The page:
Sunday, May 30, 2010

Finger food

On an earlier post, we talked about how the traditions of immigrant communities change and diverge from those that remain in the home country - we were talking about cuisine, particularly.

Here in Southern California - and in other parts of the U.S. - there's an interesting culinary phenomenon that mingles the styles of two very different ethnic communities - Vietnamese and Cajun.

After the fall of Saigon in 1975, Vietnamese refugees came to the United States. Many of them settled in Southern California - the city of Westminster in Orange County is one of the largest Vietnamese-American communities in the United States. But many immigrants found a home and a livelihood on the Gulf Coast, in Texas, Louisiana, Alabama and Mississippi. Fishermen in Vietnam, they found it an easy transition to work in the seafood industry in America's Gulf Coast. Generations of Vietnamese immigrants absorbed the Cajun culture of the Louisiana and Texas coast.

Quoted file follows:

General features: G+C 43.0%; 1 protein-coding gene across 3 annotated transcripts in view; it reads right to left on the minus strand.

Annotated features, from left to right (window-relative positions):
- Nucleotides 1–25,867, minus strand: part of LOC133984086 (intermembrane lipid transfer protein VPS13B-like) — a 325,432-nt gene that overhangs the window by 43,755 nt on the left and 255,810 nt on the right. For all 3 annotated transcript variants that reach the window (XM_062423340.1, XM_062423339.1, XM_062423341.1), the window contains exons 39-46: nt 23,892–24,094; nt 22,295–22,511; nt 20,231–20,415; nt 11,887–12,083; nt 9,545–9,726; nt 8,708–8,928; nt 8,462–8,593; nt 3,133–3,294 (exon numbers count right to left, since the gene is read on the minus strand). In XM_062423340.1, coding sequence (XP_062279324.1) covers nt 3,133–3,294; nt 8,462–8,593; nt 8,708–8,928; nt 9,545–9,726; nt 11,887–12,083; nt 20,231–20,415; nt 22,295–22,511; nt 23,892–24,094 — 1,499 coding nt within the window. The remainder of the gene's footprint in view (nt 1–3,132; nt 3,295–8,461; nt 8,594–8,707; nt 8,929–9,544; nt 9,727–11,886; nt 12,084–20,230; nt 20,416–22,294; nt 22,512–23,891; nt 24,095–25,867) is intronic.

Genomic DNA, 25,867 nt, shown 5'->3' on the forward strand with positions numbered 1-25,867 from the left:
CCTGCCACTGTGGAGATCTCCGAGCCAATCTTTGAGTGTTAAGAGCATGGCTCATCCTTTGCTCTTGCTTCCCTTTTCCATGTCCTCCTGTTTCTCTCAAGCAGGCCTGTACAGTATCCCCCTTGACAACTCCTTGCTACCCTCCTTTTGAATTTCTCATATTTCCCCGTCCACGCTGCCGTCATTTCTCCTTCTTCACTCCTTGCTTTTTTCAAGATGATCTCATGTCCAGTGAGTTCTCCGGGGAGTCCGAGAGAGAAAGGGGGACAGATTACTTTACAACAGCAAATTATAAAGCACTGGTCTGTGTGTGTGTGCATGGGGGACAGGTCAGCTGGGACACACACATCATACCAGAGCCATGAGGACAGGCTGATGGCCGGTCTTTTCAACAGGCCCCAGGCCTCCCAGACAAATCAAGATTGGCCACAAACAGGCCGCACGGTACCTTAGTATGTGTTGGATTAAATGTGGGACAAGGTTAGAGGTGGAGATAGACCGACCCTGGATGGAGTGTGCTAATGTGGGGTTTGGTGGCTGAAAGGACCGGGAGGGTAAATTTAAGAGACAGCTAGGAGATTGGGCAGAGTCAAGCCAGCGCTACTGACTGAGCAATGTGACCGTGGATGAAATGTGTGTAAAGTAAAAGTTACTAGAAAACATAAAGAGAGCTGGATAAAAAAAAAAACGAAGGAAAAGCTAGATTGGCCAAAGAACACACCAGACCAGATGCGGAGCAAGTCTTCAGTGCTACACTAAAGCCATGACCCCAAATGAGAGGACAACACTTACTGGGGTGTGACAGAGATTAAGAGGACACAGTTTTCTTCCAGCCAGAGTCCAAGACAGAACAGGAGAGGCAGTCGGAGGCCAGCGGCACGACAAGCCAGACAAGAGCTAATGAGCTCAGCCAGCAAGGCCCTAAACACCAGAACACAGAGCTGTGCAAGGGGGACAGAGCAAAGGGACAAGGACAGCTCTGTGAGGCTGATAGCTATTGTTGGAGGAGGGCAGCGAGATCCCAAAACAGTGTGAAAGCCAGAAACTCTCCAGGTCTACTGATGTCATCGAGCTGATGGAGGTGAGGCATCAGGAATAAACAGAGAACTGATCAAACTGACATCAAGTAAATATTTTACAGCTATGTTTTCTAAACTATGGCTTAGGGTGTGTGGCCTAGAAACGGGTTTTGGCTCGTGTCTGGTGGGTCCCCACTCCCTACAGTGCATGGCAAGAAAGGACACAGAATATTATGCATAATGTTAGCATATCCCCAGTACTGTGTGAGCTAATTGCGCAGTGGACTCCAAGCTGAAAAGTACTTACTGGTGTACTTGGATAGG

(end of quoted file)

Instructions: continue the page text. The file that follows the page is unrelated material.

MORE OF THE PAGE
It makes sense, when you think about it. Both communities love seafood, pork, rice and hot spices.

In September of 2005, Hurricane Katrina decimated the Gulf Coast. Thousands of people fled, and some of them came to Southern California's Vietnamese-American communities. Interesting new restaurants opened up and became popular.

The Boiling Crab is the pioneer of the Vietnamese-Cajun seafood phenomenon in Southern California. Now with branches all over California and Texas, this mom-and-pop chain is a modern Vietnamese take on traditional Gulf Coast crab shacks. The seafood is shipped in from the Gulf Coast.

We went to the branch in Alhambra, California, on Valley Boulevard - Valley Boulevard is also home to some of the best Vietnamese restaurants in Los Angeles County. From the outisde, the store looks like a fast-food restaurant. Out back by the parking lot, there are benches under a shady awning - because people line up here and wait for the food.

Our wait was only a few minutes on a Saturday afternoon. A pony-tailed woman in a t-shirt and shorts brought us cold beer and took our order. Then she tied plastic bibs around our necks. At first we wanted to turn down the offer, but then we looked around and saw that everyone else had one.